Do we Share our Parents’ Hair Genes?
We Share our Parents’ Hair Genes! How true is it?
An overview of hair genes
We share chromosomes from each of our parents. So, is it any different when it comes to your hair genes? Do you share hair genes from your parents? Do you inherit baldness from your parents?
In this article, we will try to clear all your confusions regarding hair genes. Right now, you may be thinking that you have inherited your hair color, curls, and other hair features from either your dad or mom.
However, the reality is that you get the most of your characteristics from your phenotype while your surroundings influence some of the characteristics. With that said, your genotype profoundly shapes your phenotypes, and, i.e., chromosomes that you inherited from your mom and dad.
When we casually observe via our eyes, we may feel that we have inherited most of our hair features from either our mom or dad. However, the reality is that we inherit equal volume of genetic information from both mom and dad.
Let us try to understand the subject matter from the very beginning
Let us break things down and start from the very beginning to make things clear for you. The inheritance issue begins with DNA. DNA is a molecule that has the genetic information required to process life issues. Every single gene is made up of DNA, and it carries instruction for every single trait.
Some specific genes contain the complete information to dominate a particular trait while others just communicate to form characteristics. There are two or more than two variations in genes, and they are known as alleles.
All the information that is required is packaged into chromosomes. The chromosomes are responsible for passing genetic information from parents to their children.
Inheritance from both sides
In this section of this article, we will look at how we inherit chromosomes from both sides, and, i.e., mom and dad. In the process of fertilization, the egg and sperm get together (the sex cells). These cells are called gametes. These cells then produce a fertilized egg, known as a zygote.
Note that every single zygote has 23 chromosomes in general. In the end, the zygote ends up with 46 chromosomes in general. We can say that there are 23 pairs, as both parents are responsible for passing along alleles for every single trait.
Here is an example that can help you understand this concept clearly. Suppose that a girl has a straight brown hair that is similar to her mother. In this case, it is true that her hair has identical features to her mother’s hair, but she also has the genetic information about the texture and hair color from her dad.
The case is not always same
The case is not always the same. In every single trait, parents may be responsible for transferring the same type of genetic information; however, the process of transfer could be in different versions. In case of the identical alleles, the trait is referred as homozygous. In case of the different alleles, it is called heterozygous.
Again, there are more cases. In some cases, one allele could be more dominant than the other one. It’s seen above the recessive gene. It is true in the case of a widow’s peak. Even if a person has just received one allele for that specific trait, he/she will possess V shape above his/her forehead.
A person will only have a straight hair if she has received two non-widow peak alleles. With that said, the dominant allele will not ultimately take over the other allele. Both alleles will be active.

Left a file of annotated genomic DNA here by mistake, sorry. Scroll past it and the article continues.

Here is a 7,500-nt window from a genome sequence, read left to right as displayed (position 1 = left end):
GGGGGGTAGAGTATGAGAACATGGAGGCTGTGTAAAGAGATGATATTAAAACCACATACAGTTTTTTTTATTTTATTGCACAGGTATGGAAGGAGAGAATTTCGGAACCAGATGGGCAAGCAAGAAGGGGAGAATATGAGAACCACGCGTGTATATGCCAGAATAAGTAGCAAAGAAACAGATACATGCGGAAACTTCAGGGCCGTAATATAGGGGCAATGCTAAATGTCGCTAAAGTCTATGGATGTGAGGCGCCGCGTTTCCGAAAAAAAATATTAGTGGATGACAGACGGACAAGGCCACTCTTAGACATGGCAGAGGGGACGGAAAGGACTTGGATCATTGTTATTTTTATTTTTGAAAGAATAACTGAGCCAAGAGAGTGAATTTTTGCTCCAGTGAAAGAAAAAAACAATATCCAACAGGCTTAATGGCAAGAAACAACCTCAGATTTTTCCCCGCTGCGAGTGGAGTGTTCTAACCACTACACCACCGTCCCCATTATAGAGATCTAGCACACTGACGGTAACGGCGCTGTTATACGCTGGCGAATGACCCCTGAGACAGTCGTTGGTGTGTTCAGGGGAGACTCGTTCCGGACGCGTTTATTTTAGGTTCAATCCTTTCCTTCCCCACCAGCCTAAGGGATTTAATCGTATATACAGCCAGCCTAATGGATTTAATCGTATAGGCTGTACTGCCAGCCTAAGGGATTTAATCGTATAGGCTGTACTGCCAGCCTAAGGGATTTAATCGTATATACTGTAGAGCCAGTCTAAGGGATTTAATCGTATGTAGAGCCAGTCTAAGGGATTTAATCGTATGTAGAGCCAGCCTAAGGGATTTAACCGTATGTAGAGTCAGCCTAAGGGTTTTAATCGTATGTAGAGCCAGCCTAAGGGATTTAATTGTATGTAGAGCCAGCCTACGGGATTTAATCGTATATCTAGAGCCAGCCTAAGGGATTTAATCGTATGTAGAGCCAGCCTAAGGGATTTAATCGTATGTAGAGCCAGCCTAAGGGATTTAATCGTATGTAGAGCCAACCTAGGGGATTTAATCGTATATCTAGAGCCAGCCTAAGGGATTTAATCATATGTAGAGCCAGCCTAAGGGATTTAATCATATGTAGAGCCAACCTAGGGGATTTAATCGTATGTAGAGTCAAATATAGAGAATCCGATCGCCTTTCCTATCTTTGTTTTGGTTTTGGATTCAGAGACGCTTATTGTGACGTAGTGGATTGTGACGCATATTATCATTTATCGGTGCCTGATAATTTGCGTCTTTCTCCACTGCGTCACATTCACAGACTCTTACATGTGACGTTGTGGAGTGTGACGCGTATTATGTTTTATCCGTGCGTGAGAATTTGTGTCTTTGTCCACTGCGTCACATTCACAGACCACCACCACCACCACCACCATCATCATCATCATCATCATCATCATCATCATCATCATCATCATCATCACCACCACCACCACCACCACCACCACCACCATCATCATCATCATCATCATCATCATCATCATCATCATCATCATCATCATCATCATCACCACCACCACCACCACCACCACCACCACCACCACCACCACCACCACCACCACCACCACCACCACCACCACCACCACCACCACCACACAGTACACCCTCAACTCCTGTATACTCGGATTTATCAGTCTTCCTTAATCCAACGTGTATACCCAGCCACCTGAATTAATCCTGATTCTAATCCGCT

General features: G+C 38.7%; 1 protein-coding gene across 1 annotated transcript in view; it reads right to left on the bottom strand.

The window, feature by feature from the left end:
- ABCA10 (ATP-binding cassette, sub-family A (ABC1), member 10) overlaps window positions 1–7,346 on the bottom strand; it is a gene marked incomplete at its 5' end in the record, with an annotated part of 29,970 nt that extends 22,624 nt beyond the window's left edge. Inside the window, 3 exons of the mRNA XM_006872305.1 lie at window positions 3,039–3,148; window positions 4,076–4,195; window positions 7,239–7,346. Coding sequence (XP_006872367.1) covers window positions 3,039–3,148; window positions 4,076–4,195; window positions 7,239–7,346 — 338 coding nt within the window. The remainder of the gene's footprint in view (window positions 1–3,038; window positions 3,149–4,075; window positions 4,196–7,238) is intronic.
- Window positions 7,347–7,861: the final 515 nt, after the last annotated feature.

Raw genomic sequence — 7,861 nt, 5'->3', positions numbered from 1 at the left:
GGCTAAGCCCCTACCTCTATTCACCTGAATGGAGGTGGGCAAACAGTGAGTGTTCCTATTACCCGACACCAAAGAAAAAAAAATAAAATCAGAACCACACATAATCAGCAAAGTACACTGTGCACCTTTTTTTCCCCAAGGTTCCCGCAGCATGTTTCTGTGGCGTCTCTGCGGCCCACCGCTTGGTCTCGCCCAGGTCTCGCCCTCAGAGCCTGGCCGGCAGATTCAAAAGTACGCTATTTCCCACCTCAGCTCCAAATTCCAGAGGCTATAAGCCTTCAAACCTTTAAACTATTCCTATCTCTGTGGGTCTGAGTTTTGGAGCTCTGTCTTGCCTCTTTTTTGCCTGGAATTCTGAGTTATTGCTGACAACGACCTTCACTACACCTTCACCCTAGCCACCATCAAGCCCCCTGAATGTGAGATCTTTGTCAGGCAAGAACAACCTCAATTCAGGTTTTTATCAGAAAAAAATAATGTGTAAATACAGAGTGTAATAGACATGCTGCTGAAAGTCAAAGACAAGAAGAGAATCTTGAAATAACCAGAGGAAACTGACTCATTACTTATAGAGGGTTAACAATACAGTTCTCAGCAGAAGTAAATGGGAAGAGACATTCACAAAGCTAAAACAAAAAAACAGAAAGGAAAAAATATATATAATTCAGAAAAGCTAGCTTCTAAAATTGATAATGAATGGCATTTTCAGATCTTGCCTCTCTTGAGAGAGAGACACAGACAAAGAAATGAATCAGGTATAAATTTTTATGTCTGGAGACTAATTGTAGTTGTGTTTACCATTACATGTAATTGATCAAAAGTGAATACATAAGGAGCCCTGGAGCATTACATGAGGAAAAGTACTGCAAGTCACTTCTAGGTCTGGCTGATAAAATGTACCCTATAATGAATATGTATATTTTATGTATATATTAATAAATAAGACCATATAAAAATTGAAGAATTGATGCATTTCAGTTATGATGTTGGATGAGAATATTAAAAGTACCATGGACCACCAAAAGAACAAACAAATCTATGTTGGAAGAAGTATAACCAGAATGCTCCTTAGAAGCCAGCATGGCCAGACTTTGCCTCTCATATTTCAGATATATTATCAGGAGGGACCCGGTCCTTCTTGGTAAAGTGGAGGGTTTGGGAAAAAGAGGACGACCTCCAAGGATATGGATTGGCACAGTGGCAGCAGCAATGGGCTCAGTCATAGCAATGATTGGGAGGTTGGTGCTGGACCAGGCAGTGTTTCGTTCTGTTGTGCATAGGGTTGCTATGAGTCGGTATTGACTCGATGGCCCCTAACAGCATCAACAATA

Do we inherit baldness from both mom and dad?
The case of baldness is discussed a lot in the United States. The report, published by the American Hair Loss Association, tells us that around 2/3rd of American men experience some sort of hair loss issue by the age of 35.
Our hair profoundly determines our looks, so we try our best to keep it in the best condition. Despite all the efforts, we fail to do so. So, is it due to genetics?
You must have heard of the famous statement over and over again. It is quite often said that if your mom’s father is bald, there is a chance that you may also join the bald club. It’s somewhat accurate, but it’s not the complete story.
In case of baldness, the science tells us that most of the hair loss genes are transferred to the males via their mother. Sounds surprising, but it is true. The genes could have been transferred to the mother from her father.
With that said, there are many other factors as well that determine the hair quality of a person. The non-genetic factor like stress also plays a role in baldness.
Overall, it can be said that understanding most of the hair traits is a very complicated task. Many hair traits are not based on a simple dominance. Several genes play a role in the final phenotype. The hair texture of a person depends on multiple genes and alleles. In addition to that, both are entirely different among the world population.
If we look around among Asian population, the straight hair in Asian population is caused due to alleges from two genes. This is entirely different from Europeans. In case of European straight-haired population, the genes are different in comparison to Asian straight-haired population.
Moreover, alleges for African curls are very different from that of the European population. The hair color of a person also depends on various genes. They dictate the brown pigments amount, its production, and its placement onto the hair structure along with the red pigment production.
Each parent has a role in providing an allele for every single gene. Your hair is the result of the interaction of your parents and does not depend on a single gene.
Erin Wildermuth is a science writer based in Miami. She is passionate about using technology to improve human health.